Before Netflix made it available globally in late 2020, Borgen had been a VPN cult hit outside of Denmark. It was a show that demanded attention, did away with glossy American melodrama, and portrayed actual Democracy in action. Also, it demanded tinkering with anti-geoblockers that, before legit VPNs became a widespread thing, probably saddled your computer with phishing viruses. It was the perfect antidote against the era where we thought things like House of Cards were great political dramas. Some might actually call Borgen the thinking person’s West Wing.
I’m kidding! I’m being a dick. Just like The West Wing, Adam Price’s magnum opus was also focused on politicians and civil servants that actually wanted to do their best for their country. But Borgen offered a realistic, unglamorized portrayal of politics at its messiest and at its best, in a functional, truly representative Democracy (quickly: Denmark follows a unicameral Parliamentary System, elected with open-list proportional representation, which means the number of seats a party gets is almost exactly the number of votes it received overall). By making it globally available in 2020, it also became nutritious comfort food for many of us.
At its heart, we had Prime Minister Birgitte Nyborg, played by the magnificent Sidse Babett Knudsen. Not unlike Jed Bartlett, she became an icon of how to be a pragmatist without having to compromise your political values. But unlike Sorkin’s US liberal fantasy, Price built a realistic political figure based on Continental Europe’s Liberal Parties, which in general lean towards the Center-Left, but more importantly, are actually Liberal as opposed to Democrats, relatively speaking.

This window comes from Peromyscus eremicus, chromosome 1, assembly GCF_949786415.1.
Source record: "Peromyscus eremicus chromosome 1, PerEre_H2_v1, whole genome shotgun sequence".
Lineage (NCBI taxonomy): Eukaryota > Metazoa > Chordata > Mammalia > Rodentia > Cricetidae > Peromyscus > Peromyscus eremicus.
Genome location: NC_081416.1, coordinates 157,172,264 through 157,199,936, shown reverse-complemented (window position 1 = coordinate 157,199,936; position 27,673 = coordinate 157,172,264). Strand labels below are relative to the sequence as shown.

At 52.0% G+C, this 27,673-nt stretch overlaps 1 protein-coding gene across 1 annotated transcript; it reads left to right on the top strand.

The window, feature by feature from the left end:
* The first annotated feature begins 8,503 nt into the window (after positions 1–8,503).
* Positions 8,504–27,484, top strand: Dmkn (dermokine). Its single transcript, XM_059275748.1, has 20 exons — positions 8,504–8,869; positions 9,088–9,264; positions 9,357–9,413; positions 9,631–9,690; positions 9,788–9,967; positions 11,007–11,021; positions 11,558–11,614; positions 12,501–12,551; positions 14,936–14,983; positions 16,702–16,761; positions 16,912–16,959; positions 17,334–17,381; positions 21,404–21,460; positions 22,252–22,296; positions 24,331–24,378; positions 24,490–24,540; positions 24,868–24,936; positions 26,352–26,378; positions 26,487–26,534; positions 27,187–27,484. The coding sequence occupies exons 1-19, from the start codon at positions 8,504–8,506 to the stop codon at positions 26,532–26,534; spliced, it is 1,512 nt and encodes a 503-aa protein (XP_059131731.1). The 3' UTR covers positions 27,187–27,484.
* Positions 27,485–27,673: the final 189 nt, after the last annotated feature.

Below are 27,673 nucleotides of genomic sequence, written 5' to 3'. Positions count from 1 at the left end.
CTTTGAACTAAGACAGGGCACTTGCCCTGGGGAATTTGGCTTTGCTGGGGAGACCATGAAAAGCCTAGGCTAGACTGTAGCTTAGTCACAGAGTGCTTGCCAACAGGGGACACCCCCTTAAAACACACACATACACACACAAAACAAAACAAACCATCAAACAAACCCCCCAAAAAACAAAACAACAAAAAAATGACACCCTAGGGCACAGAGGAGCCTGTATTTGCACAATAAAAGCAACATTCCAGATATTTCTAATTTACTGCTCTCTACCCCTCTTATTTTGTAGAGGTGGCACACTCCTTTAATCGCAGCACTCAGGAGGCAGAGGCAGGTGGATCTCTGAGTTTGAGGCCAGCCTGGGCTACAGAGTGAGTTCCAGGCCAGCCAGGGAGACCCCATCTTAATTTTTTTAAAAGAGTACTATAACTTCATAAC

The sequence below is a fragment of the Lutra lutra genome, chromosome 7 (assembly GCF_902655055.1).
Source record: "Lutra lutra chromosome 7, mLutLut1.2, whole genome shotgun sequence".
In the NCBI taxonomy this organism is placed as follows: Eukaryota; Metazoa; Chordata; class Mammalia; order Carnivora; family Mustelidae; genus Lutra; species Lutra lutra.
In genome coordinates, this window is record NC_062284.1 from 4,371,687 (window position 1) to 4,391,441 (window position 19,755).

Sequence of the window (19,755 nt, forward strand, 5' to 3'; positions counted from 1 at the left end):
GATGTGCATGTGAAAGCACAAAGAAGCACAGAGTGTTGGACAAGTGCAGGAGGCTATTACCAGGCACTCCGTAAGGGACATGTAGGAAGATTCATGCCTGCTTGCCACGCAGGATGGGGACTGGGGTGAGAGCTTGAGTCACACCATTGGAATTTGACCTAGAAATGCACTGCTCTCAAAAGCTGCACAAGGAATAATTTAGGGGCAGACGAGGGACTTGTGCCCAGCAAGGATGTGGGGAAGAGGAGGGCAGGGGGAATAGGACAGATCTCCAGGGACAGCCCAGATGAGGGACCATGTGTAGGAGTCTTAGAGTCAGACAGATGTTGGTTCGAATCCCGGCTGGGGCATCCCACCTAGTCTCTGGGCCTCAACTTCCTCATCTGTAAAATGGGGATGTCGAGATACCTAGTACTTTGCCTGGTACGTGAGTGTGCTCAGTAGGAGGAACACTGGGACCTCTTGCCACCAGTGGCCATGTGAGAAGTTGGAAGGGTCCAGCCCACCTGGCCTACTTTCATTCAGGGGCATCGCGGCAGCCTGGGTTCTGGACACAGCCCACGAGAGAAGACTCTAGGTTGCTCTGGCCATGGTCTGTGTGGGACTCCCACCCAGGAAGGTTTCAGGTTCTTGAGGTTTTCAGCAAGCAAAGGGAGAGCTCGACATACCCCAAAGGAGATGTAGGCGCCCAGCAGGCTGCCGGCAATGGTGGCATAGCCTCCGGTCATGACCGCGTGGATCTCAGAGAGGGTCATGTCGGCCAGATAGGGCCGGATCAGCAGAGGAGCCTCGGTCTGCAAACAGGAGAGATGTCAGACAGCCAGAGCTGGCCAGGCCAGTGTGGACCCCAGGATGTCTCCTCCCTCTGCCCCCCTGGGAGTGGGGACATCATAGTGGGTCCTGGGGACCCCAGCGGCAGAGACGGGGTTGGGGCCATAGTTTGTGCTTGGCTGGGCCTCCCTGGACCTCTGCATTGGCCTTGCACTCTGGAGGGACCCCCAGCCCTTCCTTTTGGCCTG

With its newfound popularity, a new season of Borgen was commissioned nine years after the end of Season three. Nyborg is now the Secretary of State, just as new oil deposits are found in Greenland, a constituent country of Denmark. As the imperial claws of the USA, China and Russia creep into the territory, she has to manage to find a way to reassert Denmark’s sovereignty, represent the will of the neglected Greenlanders and, more importantly, prevent further environmental disaster, leading to a clash against the Government she is a part of. If we know anything about the spirit of the series, the answers will not be easy.
Borgen - Power & Glory will be available on Netflix, June 2.